22
Tutorial

Students are encouraged to see the lecturer on a one-to-one basis during published office hours (or by appointment) to discuss issues with the module content, seek clarification on topics and discussions, and discuss feedback on assessments and class exercises.

2

Transferable skills

  • Literacy - Proficiency in reading and writing through a variety of media
  • Computer Literacy - Proficiency in using a varied range of computer software
  • Self-Management - Able to work unsupervised in an efficient, punctual and structured manner. To examine the outcomes of tasks and events, and judge levels of quality and importance
  • Inter-personal - Able to question, actively listen, examine given answers and interact sensitevely with others
  • Critical analysis & Problem Solving - Able to deconstruct and analyse problems or complex situations. To find solutions to problems through analyses and exploration of all possibilities using appropriate methods, rescources and creativity.
  • Presentation - Able to clearly present information and explanations to an audience. Through the written or oral mode of communication accurately and concisely.

Subject specific skills

  • Writing & scholarly conventions - students will be able to present data, argumentation, findings and references in written form in keeping with the conventions current in language science and English language studies.
  • Analysis & interpretation skills - students will be able to analyse, interpret data accurately, and draw appropriate conclusions based on the application of appropriate analytic and theoretical frameworks available in linguistics and English language studies.
  • Evaluation & reflection - students will be able to critically evaluate a particular position, viewpoint or argument in relation to a specific area of investigation. They will be able to reflect on the efficacy of a particular approach, practice or performance, and moderate these as a consequence in order to achieve specific goals.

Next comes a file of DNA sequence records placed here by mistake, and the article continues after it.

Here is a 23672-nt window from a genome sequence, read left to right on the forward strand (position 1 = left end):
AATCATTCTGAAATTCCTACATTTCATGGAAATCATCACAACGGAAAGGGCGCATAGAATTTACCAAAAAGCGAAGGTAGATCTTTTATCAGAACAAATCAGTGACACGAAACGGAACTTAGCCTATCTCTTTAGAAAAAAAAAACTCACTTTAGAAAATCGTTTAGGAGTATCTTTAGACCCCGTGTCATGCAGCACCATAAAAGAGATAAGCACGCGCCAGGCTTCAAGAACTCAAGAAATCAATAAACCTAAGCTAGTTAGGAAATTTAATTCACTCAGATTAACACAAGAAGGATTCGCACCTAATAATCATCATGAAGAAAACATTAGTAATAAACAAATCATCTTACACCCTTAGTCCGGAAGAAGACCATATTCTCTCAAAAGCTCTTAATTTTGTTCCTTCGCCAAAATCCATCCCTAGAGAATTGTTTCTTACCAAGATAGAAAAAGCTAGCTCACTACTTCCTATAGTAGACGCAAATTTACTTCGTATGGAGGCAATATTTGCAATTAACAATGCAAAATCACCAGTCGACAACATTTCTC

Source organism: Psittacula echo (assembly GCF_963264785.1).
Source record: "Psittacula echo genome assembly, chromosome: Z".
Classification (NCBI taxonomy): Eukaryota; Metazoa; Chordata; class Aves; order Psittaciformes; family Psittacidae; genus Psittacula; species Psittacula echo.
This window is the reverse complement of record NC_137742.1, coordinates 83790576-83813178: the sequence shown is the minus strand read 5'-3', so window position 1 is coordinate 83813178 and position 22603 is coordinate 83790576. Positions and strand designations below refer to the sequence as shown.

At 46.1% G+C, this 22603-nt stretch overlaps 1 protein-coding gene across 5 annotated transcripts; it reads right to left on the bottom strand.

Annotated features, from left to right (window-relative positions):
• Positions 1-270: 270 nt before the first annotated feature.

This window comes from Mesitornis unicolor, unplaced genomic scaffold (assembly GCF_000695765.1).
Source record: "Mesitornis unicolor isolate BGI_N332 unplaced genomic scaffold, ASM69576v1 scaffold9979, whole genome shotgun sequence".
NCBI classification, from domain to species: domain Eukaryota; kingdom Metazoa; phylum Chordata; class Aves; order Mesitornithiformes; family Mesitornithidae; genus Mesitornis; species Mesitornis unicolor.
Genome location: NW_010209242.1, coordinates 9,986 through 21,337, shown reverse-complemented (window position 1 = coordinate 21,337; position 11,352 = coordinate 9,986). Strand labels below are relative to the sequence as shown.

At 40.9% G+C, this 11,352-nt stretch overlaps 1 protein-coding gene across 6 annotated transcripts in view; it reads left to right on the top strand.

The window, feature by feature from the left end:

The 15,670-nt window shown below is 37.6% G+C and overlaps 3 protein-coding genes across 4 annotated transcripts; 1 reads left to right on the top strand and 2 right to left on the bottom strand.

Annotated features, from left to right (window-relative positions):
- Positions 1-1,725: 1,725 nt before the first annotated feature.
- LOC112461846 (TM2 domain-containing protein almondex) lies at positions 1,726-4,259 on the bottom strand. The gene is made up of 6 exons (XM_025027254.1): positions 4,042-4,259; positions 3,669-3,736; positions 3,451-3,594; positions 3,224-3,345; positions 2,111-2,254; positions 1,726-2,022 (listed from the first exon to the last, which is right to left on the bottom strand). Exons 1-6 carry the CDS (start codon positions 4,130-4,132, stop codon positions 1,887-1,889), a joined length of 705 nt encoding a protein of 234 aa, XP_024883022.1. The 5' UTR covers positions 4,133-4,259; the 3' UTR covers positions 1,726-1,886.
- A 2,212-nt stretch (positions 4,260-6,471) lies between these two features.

• Writing & scholarly conventions - students will be able to present data, argumentation, findings and references in written form in keeping with the conventions current in language science and English language studies to an advanced standard.
  • Analysis & interpretation skills - students will be able to analyse and interpret data accurately and to draw appropriate conclusions based on the application of appropriate analytic and theoretical frameworks available in linguistics and English language studies.
  • Evaluation & reflection - students will be able to critically evaluate to an advanced standard a particular position, viewpoint or argument in relation to a specific area of investigation. They will be able to reflect on the efficacy of a particular approach, practice or performance, and moderate these as a consequence in order to achieve specific goals.
  • Learning to learn - students will learn to reflect upon, modify and improve their learning strategies
  • Effective communication - students will develop the ability to communicate effectively, appropriately and confidently, in a range of contexts, to different audience types, and making use of a range of supporting materials
  • Awareness of and appreciation for linguistic and cultural differences - students will develop an awareness of and an appreciation for the range and nature of linguistic and cultural diversity.
  • Proficiency in the use of English in reading, writing, speaking and/or listening - students will demonstrate proficiency in their ability to use and understand English in a range of different contexts and via different media.
  • Understanding of the nature and organization of language - students will demonstrate familiarity with observations and findings relating to various aspects of linguistic phenomena and organization.
  • Knowledge of the nature of language origins, change and use - students will demonstrate familiarity with phenomena and findings relating to the nature of language origins, the way language changes, and factors involved in and affecting language use.